The tale of a maverick lawyer and his attempt to win asylum for a Pakistani man.
Exploring how in Edwardian Britain Tchaikovsky became a symbol of male homosexuality.
Clare Balding walks with Matthew Hopwood in Wiltshire.
A journalist revisits the audio diary that documents her husband's sudden departure.
originally broadcast in Front Row on 05 November 2008
Allan Little explores how anti-Muslim hatred was mobilised during the Bosnian war.
Simon Callow examines the work of 19th century artists who explored same-sex desire.
Exploring the Victorian borderland between Platonic friendship and homosexual love.
James Walton asks what it is like to do a job that guarantees loathing from the public.
Musician and presenter Tom Robinson examines what it means to be bisexual in Britain today
Clinical psychologist Daniel Freeman explores cases of delusion.
Josie Long hears stories of love, loss and finding yourself.
Edward Said explores the role of intellectuals from different cultures and backgrounds.
Clare Balding meets those who have found love and companionship through walking.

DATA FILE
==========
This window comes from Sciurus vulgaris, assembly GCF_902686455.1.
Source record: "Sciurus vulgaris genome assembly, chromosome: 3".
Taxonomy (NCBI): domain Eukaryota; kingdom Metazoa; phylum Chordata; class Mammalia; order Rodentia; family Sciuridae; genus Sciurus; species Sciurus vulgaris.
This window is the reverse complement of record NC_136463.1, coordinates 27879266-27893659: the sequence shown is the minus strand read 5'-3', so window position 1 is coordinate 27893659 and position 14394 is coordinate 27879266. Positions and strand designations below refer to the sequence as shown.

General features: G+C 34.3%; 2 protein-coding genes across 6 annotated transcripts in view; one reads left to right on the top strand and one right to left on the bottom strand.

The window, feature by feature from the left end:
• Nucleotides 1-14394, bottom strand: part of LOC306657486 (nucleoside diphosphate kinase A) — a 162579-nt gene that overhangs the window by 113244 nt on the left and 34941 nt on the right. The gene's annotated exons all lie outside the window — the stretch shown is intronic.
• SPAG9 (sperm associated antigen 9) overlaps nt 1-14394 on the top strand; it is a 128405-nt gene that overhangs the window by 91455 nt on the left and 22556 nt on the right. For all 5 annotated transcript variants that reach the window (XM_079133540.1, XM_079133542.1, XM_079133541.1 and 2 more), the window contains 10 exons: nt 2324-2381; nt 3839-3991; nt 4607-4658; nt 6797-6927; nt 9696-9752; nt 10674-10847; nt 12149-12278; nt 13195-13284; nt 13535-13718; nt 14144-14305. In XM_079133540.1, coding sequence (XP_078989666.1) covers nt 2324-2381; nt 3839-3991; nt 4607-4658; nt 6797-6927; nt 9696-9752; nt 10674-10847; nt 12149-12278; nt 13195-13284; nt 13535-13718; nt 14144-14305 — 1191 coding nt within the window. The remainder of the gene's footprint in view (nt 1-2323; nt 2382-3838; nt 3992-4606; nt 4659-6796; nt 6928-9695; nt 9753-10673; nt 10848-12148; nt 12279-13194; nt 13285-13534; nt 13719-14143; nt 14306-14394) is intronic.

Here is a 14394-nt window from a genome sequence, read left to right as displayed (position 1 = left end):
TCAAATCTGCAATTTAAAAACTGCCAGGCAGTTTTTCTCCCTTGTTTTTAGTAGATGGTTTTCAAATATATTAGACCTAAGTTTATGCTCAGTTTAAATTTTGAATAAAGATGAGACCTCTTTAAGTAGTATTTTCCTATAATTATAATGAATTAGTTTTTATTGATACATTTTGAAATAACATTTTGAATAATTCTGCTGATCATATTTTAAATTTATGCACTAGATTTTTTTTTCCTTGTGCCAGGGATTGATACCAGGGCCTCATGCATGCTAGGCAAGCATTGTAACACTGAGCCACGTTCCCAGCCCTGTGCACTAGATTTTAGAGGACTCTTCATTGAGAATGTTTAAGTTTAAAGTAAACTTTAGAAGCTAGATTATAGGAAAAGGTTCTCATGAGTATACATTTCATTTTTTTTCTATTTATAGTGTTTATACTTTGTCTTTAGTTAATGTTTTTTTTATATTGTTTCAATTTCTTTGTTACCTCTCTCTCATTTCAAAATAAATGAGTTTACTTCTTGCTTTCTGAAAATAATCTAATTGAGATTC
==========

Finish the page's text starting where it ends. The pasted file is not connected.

Joan Bakewell talks to Kirsty Lang about seeing her affair with Pinter portrayed on stage
The story of one young man finding love when the lights go out.
Sharon is 43, from Rotherham and looking for love. Grace Dent follows what happens.
Bettany Hughes explores the influence of Eros through the ages.
Cartoonist Gerald Scarfe recycles, slices and dices the BBC's archive on love and marriage
Shahidha Bari explores the changing landscape of modern love.
Debate programme that examines the ethical issues behind topical news stories.
Combative, provocative and engaging debate chaired by Michael Buerk.
Josie Long presents stories of holding on.
Allan Little examines the pogroms that erupted a century ago during the Russian civil war.
Michael Rosen and Professor John Mullan talk romance, Romantic poets and romanticism.
How propaganda convinced ordinary people to believe that genocidal murder was a civic duty
Two people with different views come together to see if they empathise with each other.
Natalie Haynes finds out why adultery remains such a regular subject in popular culture.
Dr Laura Ashe reveals how our ideas of romantic love were born in 12th-century literature.